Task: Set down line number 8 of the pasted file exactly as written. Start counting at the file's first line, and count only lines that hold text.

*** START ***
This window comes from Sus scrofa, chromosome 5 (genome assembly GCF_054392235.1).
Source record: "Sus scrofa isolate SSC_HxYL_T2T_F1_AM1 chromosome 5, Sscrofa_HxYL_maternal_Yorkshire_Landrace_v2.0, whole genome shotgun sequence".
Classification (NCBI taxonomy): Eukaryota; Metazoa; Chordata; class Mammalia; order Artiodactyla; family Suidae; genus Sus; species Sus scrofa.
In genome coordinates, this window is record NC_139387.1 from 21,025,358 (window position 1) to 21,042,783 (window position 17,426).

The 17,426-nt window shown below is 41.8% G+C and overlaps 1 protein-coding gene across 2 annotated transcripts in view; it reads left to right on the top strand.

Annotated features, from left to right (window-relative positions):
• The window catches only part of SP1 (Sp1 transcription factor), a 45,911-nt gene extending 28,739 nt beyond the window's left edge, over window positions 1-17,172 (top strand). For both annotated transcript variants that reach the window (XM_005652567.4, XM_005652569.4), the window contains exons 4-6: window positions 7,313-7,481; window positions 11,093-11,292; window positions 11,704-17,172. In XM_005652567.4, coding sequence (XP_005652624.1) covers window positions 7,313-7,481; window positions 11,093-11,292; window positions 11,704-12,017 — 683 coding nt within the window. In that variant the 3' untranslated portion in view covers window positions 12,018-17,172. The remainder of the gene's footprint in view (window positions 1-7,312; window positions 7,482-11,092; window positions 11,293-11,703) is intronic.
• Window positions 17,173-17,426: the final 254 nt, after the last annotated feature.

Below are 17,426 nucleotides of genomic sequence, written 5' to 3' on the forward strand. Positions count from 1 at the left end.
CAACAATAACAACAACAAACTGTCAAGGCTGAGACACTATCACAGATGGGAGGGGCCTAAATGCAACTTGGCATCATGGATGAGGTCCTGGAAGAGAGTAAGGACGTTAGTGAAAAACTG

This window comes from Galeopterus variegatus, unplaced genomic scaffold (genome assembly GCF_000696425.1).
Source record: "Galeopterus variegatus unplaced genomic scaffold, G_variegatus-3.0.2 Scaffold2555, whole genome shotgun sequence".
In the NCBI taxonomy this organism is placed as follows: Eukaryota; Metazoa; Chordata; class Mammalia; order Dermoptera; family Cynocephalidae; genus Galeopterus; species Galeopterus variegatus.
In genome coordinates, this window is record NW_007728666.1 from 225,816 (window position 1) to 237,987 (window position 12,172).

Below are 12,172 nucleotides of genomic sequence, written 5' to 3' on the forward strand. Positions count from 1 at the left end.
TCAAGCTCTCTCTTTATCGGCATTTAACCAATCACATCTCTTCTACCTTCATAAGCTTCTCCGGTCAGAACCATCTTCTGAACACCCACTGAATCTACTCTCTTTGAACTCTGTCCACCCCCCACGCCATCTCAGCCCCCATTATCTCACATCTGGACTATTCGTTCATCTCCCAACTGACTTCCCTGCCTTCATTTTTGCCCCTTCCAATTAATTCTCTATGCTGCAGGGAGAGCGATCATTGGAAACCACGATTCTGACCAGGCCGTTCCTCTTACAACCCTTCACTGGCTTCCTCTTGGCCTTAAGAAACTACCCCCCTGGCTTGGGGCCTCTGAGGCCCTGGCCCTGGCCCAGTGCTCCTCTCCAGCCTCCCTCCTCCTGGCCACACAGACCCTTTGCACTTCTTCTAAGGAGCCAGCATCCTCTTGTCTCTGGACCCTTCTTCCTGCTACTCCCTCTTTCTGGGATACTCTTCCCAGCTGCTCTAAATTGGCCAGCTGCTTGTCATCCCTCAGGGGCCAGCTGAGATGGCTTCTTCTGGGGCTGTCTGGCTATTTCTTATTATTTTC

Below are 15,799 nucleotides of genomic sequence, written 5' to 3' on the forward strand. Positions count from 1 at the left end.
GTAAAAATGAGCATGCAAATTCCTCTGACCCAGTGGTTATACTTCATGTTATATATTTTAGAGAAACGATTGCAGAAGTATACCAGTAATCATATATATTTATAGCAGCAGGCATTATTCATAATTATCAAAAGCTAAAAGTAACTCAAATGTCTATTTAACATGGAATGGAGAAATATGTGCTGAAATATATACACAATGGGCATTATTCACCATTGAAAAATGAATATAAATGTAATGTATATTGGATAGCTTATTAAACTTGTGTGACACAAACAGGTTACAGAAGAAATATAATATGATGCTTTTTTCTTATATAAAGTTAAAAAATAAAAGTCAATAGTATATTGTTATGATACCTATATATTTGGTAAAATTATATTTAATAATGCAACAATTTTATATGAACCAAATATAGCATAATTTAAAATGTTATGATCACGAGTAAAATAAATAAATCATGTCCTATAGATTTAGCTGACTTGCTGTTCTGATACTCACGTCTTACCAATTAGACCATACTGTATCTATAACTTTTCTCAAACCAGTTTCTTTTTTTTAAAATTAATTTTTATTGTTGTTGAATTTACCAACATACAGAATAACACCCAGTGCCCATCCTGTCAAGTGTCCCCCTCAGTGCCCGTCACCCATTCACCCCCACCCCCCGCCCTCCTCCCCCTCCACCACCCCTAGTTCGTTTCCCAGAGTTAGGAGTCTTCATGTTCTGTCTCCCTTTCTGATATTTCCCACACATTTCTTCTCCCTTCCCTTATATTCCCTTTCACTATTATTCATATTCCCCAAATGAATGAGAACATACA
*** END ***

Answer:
• Window positions 17,173-17,426: the final 254 nt, after the last annotated feature.